In addition, how can the SRL, in the hour long motion hearing the ‘offences’ occurred during, manage to rack up $15000 in her opponents fees? This is something that could have been dealt with via a conversation in court – I know because my opponents lawyer was given that ‘right’, perhaps lawyers (esp. those who earn $15,000ph) are afforded extra privileges by judges and prosecutors!

    Certainly seems to pan out that way on the ground in conformance with the general public’s perception is that the legal system is where the rich get what they want and those that can’t afford lawyers don’t (and are punished for not hiring a lawyer.)

    All boils down to one point. If the law is to be understood by a ‘reasonable man’; then it should be expected that ‘reasonable men’ would be able to ‘defend’ themselves and only unreasonable (or uninterested) men would hire someone to ‘hold their hands’. It’s a catch 22, whereby the richest, most unreasonable party wins, because they can afford a member of the club to defend them. The layman, (aka the reasonable man) for whom the legal system is there to resolve disputes, is instead left in the cold, while the club members count their cash.

    October 31, 2016 at 4:02 pm
  • jenny

    I find it distressing that the same practice is put into effect when a lawyer shows up unprepared, example: a motion is drawn up by a lawyer in March, in May the motion is heard, the lawyer has met with and billed the client for consult, obtained materials, says they will put it in affidavit form, and then shoes up the day of the motion telling their client whom has waited for months that they are unprepared, didn’t serve documents and feel that it would be best to adjourn and ask this to the judge at the clients costs, and the judge does nothing about the lawyer’s behaviour, but instead fines the client for court costs, and those of the opposing party.
    There seems to be no difference if the lawyer is unprepared, leaves affidavits in their bag, fails to serve, fails to present materials in a timely manner, and this happened to me with motions and with a factum as well.
    Each time it was my costs, and further delay in being heard.
    Not one judge has ever asked why the lawyer showed up unprepared, why they didn’t deal with this before occupying the court, or be charged for costs himself.
    In this situation the lawyer then makes another date and repeats this performance until I paid amounts I could not afford, and left me in destitution- literally.

    Why are judges so reluctant to acknowledge the poor misconduct of the lawyer, or to address this behaviour with the client whom has no clue until the day of court that there lawyer is milking them, wasting the courts time, wasting the opposing parties time, and driving up my costs?

    Switching to being an self represented litigant was caused by failure to have adequate counsel whom performed in a most concerning manner- yet to this day has never been held accountable.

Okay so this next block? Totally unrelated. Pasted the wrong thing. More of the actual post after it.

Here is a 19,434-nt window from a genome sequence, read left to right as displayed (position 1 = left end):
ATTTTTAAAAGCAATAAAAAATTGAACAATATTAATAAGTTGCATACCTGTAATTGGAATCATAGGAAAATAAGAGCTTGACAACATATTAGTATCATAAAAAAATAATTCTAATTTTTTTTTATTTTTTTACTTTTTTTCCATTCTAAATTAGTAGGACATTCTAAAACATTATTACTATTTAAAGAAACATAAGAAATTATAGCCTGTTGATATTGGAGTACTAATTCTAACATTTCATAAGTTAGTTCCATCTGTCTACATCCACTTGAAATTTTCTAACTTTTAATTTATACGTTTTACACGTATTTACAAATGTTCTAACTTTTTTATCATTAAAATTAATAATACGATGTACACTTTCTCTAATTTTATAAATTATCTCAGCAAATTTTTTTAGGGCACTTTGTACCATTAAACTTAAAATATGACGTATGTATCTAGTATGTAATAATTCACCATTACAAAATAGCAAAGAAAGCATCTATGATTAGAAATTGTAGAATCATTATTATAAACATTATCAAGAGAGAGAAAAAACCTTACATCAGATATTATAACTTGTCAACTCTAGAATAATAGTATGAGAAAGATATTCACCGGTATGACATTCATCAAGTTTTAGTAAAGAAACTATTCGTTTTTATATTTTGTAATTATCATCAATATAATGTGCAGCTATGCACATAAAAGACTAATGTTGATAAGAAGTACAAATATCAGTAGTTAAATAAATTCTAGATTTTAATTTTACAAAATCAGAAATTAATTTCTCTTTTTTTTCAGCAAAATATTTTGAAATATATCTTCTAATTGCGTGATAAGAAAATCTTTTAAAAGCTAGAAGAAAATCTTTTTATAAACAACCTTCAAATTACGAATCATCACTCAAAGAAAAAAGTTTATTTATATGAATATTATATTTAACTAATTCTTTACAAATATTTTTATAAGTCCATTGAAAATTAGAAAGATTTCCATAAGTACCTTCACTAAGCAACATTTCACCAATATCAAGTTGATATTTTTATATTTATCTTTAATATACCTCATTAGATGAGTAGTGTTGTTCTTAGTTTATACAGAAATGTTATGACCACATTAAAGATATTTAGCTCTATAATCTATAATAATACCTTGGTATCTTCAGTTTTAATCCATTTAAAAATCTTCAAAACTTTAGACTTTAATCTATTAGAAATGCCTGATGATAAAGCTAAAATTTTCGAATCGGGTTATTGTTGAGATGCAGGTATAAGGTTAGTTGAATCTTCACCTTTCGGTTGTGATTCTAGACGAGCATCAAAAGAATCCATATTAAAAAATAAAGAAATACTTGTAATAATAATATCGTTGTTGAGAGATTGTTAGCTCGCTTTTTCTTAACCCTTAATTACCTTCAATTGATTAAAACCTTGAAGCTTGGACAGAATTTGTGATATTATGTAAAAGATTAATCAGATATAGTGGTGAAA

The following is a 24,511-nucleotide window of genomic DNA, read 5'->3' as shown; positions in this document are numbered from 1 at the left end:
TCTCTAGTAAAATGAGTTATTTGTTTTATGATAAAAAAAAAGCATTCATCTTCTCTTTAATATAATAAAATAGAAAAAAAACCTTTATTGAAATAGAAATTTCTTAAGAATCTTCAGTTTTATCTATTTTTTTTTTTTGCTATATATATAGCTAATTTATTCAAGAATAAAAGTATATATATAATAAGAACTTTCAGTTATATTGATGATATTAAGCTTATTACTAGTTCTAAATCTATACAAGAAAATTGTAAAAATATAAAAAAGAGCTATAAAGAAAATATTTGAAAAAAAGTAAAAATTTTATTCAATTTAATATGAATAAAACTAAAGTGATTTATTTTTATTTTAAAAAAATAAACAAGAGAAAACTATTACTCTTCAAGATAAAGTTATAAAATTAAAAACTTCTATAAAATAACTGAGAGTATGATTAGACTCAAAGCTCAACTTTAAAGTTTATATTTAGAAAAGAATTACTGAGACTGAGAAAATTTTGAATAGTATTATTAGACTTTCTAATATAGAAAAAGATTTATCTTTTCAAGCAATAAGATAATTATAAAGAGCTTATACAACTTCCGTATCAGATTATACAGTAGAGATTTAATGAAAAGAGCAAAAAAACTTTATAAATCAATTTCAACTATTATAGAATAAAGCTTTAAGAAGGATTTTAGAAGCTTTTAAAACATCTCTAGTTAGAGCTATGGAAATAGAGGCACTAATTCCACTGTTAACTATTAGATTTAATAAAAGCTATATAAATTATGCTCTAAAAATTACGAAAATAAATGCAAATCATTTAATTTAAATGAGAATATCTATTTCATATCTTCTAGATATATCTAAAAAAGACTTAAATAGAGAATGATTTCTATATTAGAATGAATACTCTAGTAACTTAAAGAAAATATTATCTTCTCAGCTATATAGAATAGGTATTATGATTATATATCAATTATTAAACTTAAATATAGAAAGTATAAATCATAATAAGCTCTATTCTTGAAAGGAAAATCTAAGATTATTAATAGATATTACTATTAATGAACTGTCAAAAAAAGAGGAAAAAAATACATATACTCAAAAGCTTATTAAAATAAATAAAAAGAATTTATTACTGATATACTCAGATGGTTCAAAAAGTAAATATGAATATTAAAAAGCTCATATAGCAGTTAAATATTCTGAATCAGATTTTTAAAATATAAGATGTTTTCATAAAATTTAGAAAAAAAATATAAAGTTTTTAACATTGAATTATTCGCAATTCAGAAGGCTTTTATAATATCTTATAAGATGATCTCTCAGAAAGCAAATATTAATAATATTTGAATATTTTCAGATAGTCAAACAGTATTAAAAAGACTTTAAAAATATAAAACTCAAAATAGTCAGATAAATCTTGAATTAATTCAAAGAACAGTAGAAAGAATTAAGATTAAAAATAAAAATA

This negative performance of the lawyer also reflected poorly on the litigant client he represented because only your lawyer is allowed to speak, especially when your lawyer screws up.

    I couldn’t get another lawyer to fix my case as I could not find another one that would allow installments of $2000 at a time.
    When I finally could get legal aid in Ontario over 10 lawyers refused to take my case because it was so poorly mismanaged. I had no choice but to take the lawyer that mishandled my materials, refused to put in 100% effort, and repeatedly told me “I’m working on it” “I’m busy with other cases I will eventually get to yours” and the classic, ” we will win the next motion” which we never did, in fact I lost everything.

    When I was a self represented litigant as I am now, I had 4 judges rule against me, but not acknowledge or deal with my opposing party in the same manner who was represented.
    When I tried to acknowledge this the judge became hostile, and started namecalling towards me.

    An example of this is I applied for a restraining order from my former partner who previously plead guilty to death threats and assault against me while I held our son; his court ordered counselling was never completed, his behaviours shifted from physical violence to emotional, verbal and psychological abuse- including stalking. My former partners counsel applied for a counter restraining order against me, and asked for 1.5 kilometers instead of the 100m I asked for; and failed to tell the court he bought a home 1 kilometer away from my residence.
    The judge dismissed this part of the motions, and did nothing about my former partners deception (he moved in 12 days later) nor the misrepresentation of his counsel giving the facts in his extremely false ” summary’ he was allowed to proceed with as opening statements to the court, and I wasn’t told when I was allowed to speak, nor when allowed to contest – the day in court cost me $750.00.

    The proceeding before that my lawyer didn’t show up, so when the judge saw me again I felt like his hostility was very evident.

    These examples I question the pro-tag action group, the Ministry of the Attorney General, and the Upper Law Society because when you have a lawyer that fails to represent you adequately it almost seems that it is even worse than being a self represented litigant.

    Duty counsel is not always available, and not all duty counsel have experience in all types of matters. Overall, the duty counsel have been wonderful, and even came in to assist because my former partners lawyer insults me inside and outside of the court room, and with just having a lawyer present he stopped the rude behaviour.